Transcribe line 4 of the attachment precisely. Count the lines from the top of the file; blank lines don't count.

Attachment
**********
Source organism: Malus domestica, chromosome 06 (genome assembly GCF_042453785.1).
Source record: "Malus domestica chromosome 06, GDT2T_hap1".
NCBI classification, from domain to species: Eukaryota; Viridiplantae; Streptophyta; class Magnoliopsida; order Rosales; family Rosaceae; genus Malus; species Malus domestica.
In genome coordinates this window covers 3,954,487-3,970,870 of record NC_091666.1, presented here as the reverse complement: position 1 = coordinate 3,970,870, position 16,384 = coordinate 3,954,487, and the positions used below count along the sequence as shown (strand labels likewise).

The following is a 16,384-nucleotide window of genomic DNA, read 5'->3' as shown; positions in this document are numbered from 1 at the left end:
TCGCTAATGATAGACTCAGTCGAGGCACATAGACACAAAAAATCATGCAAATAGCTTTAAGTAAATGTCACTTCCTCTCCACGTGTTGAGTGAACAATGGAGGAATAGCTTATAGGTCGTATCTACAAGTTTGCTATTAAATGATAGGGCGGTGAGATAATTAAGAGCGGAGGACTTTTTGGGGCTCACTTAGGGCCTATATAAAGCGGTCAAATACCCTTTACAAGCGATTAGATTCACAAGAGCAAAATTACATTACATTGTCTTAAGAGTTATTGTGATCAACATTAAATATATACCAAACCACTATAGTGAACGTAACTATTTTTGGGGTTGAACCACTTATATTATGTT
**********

In genome coordinates this window covers 3,954,487-3,970,870 of record NC_091666.1, presented here as the reverse complement: position 1 = coordinate 3,970,870, position 16,384 = coordinate 3,954,487, and the positions used below count along the sequence as shown (strand labels likewise).